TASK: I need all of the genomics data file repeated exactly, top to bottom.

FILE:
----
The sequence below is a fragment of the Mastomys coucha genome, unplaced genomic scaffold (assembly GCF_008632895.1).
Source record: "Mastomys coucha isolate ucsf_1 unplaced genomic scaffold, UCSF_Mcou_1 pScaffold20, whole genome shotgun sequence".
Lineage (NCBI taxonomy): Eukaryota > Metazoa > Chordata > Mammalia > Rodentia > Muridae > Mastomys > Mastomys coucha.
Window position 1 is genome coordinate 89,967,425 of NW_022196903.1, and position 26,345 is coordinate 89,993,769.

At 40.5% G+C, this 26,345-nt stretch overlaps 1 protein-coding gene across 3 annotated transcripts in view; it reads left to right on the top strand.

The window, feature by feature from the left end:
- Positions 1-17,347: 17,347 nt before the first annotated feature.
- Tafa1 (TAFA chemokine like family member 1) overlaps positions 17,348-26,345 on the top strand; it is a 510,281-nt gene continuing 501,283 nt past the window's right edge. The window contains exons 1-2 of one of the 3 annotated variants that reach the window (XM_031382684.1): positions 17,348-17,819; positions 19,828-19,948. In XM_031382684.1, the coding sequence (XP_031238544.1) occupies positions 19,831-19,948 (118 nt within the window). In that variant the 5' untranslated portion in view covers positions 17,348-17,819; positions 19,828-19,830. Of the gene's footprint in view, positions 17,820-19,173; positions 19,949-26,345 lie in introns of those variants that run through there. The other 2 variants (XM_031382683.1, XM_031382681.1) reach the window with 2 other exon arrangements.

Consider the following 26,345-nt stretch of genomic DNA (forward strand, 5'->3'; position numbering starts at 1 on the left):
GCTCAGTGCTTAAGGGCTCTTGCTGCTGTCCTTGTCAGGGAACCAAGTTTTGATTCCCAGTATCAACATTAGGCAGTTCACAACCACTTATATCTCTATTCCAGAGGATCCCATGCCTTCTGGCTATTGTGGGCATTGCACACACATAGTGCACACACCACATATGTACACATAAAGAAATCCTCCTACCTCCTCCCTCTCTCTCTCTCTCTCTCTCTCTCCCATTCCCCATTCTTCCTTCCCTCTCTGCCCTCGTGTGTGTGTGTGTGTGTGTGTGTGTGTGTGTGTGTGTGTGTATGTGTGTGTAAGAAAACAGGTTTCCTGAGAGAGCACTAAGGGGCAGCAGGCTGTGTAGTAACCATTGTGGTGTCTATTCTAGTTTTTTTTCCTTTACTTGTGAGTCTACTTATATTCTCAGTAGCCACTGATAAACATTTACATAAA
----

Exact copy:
The sequence below is a fragment of the Mastomys coucha genome, unplaced genomic scaffold (assembly GCF_008632895.1).
Source record: "Mastomys coucha isolate ucsf_1 unplaced genomic scaffold, UCSF_Mcou_1 pScaffold20, whole genome shotgun sequence".
Lineage (NCBI taxonomy): Eukaryota > Metazoa > Chordata > Mammalia > Rodentia > Muridae > Mastomys > Mastomys coucha.
Window position 1 is genome coordinate 89,967,425 of NW_022196903.1, and position 26,345 is coordinate 89,993,769.

At 40.5% G+C, this 26,345-nt stretch overlaps 1 protein-coding gene across 3 annotated transcripts in view; it reads left to right on the top strand.

The window, feature by feature from the left end:
- Positions 1-17,347: 17,347 nt before the first annotated feature.
- Tafa1 (TAFA chemokine like family member 1) overlaps positions 17,348-26,345 on the top strand; it is a 510,281-nt gene continuing 501,283 nt past the window's right edge. The window contains exons 1-2 of one of the 3 annotated variants that reach the window (XM_031382684.1): positions 17,348-17,819; positions 19,828-19,948. In XM_031382684.1, the coding sequence (XP_031238544.1) occupies positions 19,831-19,948 (118 nt within the window). In that variant the 5' untranslated portion in view covers positions 17,348-17,819; positions 19,828-19,830. Of the gene's footprint in view, positions 17,820-19,173; positions 19,949-26,345 lie in introns of those variants that run through there. The other 2 variants (XM_031382683.1, XM_031382681.1) reach the window with 2 other exon arrangements.

Consider the following 26,345-nt stretch of genomic DNA (forward strand, 5'->3'; position numbering starts at 1 on the left):
GCTCAGTGCTTAAGGGCTCTTGCTGCTGTCCTTGTCAGGGAACCAAGTTTTGATTCCCAGTATCAACATTAGGCAGTTCACAACCACTTATATCTCTATTCCAGAGGATCCCATGCCTTCTGGCTATTGTGGGCATTGCACACACATAGTGCACACACCACATATGTACACATAAAGAAATCCTCCTACCTCCTCCCTCTCTCTCTCTCTCTCTCTCTCTCCCATTCCCCATTCTTCCTTCCCTCTCTGCCCTCGTGTGTGTGTGTGTGTGTGTGTGTGTGTGTGTGTGTGTGTGTATGTGTGTGTAAGAAAACAGGTTTCCTGAGAGAGCACTAAGGGGCAGCAGGCTGTGTAGTAACCATTGTGGTGTCTATTCTAGTTTTTTTTCCTTTACTTGTGAGTCTACTTATATTCTCAGTAGCCACTGATAAACATTTACATAAA